This may surprise you: human well-being, according to many social indicators, is steadily improving. True, headlines announce war, poverty, and global warming, and they aren’t trumpeting false news — they are just overlooking important good news.
Let’s begin with key trends in the developing world. For starters, peoples life spans are increasing all around the globe. In India, a baby born in 1900 had an average life expectancy of only 25 years, but now the average life span is 63 years.
Child mortality in the developing world has dropped by 22 percent since 1990.
Since the 1960s, the world population growth rate has fallen from 2 percent a year to slightly over 1 percent. This is a big accomplishment, because many analysts believed that developing countries were trapped in poverty because of rapid population growth. And the U.S. Census Bureau projects that the growth rate will be only one-half of 1 percent by 2050.
Most important of all, the proportion of poor people is falling in almost every region of the world. In China, 60 percent of the people were poor in 1990, but now the figure is down to 16 percent. Other big countries, including India, Indonesia and Brazil, have recorded impressive declines in their poverty rates.
These four developments are connected. Many analysts believe that rapid population growth is due to simple family economics. Because child mortality has been very high, parents had many children, hoping that at least a few would survive to take care of them in their old age. When child mortality dropped and longevity rose, parents could expect almost all to survive, so they could safely have fewer children. With fewer births, of course, population growth rates started to decline. Parents, with fewer small mouths to feed, could afford to feed — and clothe — their children better. So poverty rates fell.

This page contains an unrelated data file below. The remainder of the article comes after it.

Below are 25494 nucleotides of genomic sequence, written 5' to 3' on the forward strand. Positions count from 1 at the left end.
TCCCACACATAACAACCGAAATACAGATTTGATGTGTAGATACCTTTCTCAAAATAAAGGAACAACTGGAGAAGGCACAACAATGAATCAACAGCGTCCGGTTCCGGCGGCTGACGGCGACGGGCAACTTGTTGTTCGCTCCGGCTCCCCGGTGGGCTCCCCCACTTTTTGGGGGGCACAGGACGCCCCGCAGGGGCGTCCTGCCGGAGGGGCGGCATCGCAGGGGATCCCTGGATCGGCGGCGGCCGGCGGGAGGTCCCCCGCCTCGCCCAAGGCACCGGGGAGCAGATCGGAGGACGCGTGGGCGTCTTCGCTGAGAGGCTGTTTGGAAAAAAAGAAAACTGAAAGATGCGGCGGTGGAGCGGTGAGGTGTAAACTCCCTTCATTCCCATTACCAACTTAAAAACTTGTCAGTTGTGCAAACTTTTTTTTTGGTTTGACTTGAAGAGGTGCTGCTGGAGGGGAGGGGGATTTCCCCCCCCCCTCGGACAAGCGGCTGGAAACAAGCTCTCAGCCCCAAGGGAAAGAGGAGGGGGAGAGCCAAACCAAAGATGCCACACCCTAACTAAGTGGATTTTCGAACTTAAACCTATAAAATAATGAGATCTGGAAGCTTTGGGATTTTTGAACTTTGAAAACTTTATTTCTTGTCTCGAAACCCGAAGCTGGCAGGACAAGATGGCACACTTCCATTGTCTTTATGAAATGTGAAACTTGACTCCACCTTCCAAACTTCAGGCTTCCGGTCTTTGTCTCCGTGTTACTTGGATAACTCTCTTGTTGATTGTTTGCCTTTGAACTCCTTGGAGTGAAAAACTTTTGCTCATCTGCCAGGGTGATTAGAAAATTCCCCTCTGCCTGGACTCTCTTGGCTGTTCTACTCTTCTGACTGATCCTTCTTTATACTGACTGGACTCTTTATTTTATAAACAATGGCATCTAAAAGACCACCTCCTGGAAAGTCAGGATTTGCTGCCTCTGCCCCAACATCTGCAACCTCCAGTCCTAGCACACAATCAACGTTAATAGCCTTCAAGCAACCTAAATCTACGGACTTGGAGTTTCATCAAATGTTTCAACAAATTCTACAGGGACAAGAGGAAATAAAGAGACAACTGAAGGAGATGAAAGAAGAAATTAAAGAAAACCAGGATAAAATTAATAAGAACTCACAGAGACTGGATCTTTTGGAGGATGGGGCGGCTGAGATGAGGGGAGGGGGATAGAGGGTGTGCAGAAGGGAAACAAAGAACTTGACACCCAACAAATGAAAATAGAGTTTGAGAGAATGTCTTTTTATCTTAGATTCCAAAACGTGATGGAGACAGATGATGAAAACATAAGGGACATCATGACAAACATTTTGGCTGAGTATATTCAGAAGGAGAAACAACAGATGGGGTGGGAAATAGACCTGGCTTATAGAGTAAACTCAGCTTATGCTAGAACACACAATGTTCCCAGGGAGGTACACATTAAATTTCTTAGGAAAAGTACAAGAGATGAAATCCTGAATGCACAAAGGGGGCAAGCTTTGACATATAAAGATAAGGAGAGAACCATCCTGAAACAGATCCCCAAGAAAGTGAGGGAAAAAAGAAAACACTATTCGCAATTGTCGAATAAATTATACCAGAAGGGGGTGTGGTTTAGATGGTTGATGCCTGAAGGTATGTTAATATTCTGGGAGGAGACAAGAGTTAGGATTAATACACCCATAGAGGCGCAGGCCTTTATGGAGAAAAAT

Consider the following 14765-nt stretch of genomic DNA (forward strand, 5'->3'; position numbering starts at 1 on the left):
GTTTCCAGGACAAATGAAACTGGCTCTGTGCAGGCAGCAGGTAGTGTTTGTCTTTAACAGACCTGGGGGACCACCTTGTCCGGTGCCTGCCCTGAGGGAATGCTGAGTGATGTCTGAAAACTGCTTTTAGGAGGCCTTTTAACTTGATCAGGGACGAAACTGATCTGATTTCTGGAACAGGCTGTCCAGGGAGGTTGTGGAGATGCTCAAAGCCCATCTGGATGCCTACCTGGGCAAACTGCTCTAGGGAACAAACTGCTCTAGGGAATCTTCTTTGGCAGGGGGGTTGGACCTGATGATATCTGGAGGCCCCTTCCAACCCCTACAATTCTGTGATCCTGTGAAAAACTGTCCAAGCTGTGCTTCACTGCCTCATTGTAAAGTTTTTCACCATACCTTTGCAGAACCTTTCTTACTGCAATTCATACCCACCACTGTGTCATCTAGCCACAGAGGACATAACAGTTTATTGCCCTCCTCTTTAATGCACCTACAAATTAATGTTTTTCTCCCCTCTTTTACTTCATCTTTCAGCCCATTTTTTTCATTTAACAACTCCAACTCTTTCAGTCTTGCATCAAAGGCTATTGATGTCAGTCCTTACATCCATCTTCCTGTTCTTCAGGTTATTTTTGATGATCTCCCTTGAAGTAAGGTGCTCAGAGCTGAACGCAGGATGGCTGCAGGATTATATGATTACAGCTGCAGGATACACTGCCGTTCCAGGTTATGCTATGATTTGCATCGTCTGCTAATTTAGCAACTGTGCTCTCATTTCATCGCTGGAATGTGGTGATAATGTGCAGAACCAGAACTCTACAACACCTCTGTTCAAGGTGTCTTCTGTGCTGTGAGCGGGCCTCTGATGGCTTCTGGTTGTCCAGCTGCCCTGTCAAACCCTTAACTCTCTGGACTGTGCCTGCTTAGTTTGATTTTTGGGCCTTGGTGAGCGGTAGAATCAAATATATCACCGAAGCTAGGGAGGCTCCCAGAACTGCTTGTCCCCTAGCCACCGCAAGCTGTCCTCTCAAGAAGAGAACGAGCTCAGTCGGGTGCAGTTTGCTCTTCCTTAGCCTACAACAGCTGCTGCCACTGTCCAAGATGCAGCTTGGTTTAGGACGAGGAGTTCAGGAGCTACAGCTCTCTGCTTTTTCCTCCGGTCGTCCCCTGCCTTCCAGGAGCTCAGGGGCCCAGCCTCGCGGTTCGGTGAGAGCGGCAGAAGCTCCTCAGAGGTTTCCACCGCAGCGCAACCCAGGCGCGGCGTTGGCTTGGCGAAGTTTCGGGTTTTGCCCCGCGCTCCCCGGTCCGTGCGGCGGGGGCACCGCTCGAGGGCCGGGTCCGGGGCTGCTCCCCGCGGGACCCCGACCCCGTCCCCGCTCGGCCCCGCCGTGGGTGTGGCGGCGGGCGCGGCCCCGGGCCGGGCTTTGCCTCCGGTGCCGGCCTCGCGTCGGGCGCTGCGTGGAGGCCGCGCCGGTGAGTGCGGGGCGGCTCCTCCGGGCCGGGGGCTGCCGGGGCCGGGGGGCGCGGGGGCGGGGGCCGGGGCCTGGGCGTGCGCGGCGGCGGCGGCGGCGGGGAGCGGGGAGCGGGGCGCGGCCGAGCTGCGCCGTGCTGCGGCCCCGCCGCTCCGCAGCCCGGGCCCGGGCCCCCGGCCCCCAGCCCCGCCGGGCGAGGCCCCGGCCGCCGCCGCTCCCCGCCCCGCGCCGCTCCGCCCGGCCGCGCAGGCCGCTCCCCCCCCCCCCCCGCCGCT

With lower poverty, child mortality is likely to fall further, leading to a virtuous cycle.
Let’s turn to the U.S. In important ways, we, too have enjoyed steady progress. Standards of living rose dramatically in the last century, though the rate of improvement slowed after 1970. In Maine, since 1985, average household incomes in real terms have increased 23 percent, from $38,000 to $47,000.
In recent decades, and despite the current deep recession, our overall economy has performed well. Since 1991, real GDP has increased every year, as has the productivity of U.S. workers. Meanwhile, annual consumer price inflation has been under 3 percent — an important fact because rapid inflation undermines the purchasing power of our incomes.
On the health front, too, we’ve made progress. For example, American babies born in 1900 could expect to live only 48 years; today life expectancy is 78 years. Powerful new drugs become available every year, and thanks partly to these new drugs death rates from cancer are declining.
I don’t deny that you or I could match each positive development with a disaster. Wars, global warming, tsunamis, the continuation of widespread poverty, and mass killings in Cambodia, the Sudan and Rwanda all come readily to mind.
So I am not claiming that everything is improving everywhere; far from it. Instead, I’m insisting that alongside the very real disasters are very real accomplishments. And further, that many people focus on the disasters, overlooking the abundant evidence of progress.
Why do we focus on the disasters?
First, disasters arouse intense emotions; gradual progress does not. Our feelings are intense partly because of fear that we, too, will eventually suffer one of these disasters. Further, disasters arouse strong sympathy for the victims. And of course disasters are hugely more dramatic than gradual improvement.
Also, because newspaper editors know that disasters arouse strong emotions, they put them in the headlines. The old saying that “good news does not sell newspapers” is as true as ever, and good news also doesn’t attract big TV audiences or sell space on the Web. You’ve probably never seen a headline proclaiming that life spans have increased or child mortality has dropped. The good news appears, belatedly, in history books.
By all means, let’s pay close attention to the disasters. But let’s be just as aware of the widespread and important, but poorly publicized, evidence of progress.
Edwin Dean, an economist and seasonal resident of Vinalhaven, writes monthly about economic issues.